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A new study has found that people who call themselves ‘gamers’ are more likely to be racist and sexist.

The findings come from research conducted by Take This, a non-profit mental health organisation, and show that gamers more regularly show “extreme behaviours” than non-gamers.

The study focused on 300 American gamers and took a closer look at their behaviours.

It read: “Gamer communities represent a double-edged sword. On the one hand, they may provide a sense of connection and purpose for individuals who suffer from loneliness and insecurity. On the other hand, they may expose gamers to hateful speech and social toxicity that can increase their susceptibility to extremist propaganda.”

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“In the worst-case scenario, gamers may be lured into embracing extremist beliefs that lead them down the path to radicalization,” it continued.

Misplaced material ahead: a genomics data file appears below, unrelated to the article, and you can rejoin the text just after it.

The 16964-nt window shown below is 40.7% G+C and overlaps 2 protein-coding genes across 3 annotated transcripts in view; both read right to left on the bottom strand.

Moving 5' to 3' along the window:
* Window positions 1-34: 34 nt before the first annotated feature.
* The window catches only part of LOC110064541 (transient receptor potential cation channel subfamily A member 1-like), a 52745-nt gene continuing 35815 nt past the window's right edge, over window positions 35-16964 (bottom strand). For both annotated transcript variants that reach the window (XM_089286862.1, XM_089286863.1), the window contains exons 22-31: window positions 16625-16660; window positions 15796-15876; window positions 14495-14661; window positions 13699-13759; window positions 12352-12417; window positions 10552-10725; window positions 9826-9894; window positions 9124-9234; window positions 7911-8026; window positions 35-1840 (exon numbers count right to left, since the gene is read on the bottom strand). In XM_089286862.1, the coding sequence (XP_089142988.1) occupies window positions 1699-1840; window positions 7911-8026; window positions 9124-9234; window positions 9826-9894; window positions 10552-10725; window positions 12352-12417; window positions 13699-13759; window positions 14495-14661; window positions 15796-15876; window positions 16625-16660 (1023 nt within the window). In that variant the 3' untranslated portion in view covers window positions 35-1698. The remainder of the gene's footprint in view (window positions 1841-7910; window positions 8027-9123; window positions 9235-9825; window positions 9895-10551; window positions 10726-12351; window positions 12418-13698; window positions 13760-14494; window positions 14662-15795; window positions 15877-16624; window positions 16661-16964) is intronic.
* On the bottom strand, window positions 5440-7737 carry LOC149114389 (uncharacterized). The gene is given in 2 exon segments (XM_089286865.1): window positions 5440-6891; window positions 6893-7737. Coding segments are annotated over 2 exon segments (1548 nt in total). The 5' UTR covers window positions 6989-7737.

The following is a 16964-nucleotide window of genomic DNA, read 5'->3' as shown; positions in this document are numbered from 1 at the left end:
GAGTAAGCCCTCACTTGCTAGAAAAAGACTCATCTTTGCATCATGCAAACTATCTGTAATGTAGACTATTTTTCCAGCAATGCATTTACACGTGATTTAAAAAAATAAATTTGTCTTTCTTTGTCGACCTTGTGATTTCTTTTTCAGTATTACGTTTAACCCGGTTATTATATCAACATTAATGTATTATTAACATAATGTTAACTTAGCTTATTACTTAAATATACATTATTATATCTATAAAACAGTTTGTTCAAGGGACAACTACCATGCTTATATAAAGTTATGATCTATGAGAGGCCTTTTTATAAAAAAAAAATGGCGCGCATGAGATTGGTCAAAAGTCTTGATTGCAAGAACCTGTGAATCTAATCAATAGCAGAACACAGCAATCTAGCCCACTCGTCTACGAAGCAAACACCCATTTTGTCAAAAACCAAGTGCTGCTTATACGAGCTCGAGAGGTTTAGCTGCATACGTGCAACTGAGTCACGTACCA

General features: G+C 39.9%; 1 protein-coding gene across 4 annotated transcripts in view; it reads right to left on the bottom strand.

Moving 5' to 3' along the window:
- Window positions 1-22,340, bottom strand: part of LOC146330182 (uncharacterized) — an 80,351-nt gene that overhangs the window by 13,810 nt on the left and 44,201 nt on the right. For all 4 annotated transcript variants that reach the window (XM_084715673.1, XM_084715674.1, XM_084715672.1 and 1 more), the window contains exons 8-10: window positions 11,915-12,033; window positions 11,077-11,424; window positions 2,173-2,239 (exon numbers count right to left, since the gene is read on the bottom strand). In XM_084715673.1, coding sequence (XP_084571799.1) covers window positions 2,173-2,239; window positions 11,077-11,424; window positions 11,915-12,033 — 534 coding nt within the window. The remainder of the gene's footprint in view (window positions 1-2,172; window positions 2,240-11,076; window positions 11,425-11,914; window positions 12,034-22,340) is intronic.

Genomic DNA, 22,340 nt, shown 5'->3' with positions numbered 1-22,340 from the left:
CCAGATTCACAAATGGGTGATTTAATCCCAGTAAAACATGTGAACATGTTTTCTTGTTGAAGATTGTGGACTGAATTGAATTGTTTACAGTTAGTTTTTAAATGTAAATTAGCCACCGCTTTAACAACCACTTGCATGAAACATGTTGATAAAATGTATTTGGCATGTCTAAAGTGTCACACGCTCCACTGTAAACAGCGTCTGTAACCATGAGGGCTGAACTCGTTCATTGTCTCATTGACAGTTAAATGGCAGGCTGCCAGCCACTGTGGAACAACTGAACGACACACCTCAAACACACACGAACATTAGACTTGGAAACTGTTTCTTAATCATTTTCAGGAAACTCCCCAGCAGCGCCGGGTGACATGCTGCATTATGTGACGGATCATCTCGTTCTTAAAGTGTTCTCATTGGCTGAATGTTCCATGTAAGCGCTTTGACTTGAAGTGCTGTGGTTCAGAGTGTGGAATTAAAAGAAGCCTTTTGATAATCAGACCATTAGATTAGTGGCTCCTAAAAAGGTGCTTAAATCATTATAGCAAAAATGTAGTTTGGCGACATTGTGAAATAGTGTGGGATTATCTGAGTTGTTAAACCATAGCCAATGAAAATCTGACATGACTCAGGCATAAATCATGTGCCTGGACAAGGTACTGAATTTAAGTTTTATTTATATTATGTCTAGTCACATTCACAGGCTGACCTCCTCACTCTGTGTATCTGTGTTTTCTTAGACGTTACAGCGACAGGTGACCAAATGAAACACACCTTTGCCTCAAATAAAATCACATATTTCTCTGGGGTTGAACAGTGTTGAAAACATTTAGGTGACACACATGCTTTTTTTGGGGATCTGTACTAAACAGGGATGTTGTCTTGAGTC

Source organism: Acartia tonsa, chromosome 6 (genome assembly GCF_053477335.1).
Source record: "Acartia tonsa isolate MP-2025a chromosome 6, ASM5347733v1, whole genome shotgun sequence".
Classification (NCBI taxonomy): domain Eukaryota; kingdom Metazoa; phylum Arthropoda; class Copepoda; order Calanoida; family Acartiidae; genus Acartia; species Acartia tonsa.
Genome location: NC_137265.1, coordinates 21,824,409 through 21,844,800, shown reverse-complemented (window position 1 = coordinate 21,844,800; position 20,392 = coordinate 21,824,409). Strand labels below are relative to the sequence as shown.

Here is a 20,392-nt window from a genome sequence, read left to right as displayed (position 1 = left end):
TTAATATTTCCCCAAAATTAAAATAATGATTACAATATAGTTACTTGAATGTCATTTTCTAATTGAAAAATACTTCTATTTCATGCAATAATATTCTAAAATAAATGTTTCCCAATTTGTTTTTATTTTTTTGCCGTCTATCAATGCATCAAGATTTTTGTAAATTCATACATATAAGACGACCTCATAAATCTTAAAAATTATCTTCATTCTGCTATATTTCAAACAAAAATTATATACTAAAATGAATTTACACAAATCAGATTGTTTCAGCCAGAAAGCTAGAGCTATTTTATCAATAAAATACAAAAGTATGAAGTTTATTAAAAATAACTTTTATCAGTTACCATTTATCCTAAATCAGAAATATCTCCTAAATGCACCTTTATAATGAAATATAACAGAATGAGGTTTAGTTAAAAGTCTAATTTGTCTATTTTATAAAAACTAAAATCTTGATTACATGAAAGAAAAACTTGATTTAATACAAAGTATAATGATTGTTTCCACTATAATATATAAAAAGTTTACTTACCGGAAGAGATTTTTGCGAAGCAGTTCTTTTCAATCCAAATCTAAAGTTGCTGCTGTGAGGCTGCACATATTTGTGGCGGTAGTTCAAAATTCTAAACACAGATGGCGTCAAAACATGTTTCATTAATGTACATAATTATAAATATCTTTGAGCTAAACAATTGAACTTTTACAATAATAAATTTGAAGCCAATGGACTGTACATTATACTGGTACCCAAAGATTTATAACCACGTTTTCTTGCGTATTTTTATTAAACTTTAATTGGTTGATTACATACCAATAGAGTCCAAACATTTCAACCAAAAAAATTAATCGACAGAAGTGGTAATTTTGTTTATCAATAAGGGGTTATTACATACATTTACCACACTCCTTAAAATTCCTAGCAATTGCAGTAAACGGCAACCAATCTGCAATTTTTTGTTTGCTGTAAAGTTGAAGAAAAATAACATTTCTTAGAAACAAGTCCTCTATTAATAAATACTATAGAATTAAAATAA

“When the gamer identity is core to who you are as a person, that seems to reflect what we call toxic gamer culture, tends to reflect more exclusion than inclusion — so things like racism and sexism and misogyny,” research director Dr. Rachel Kowert told Vice.

Call of Duty players were more likely to be racist than Minecraft playersiStock

“All these things that we know exist in gaming spaces seem to be internalized by those who very closely identify as being part of that community,” Kowart added.

Kowart went on to speak about the people who identify as gamers, and the implications of social and individual identities in the community fusing together.

“We have individual identities and social identities. So I am Rachel, I am a female, and I’m a gamer. I love ‘The Witcher’. These are my social identities and are separate,” Kowert said.

“Identity fusion is when the social identity, the individual identity, fuses together and you can’t tear them apart … The way in which fusion is shown to develop makes them more susceptible to more extreme behaviors.”

The study also stated that Call of Duty players were more likely to be racist and misogynistic than those who spent their time playing Minecraft.

“This can vary across communities depending on what kind of people that you are spending a lot of your time with. I don’t think it’s necessarily about content but about the community in which you’re being immersed.”

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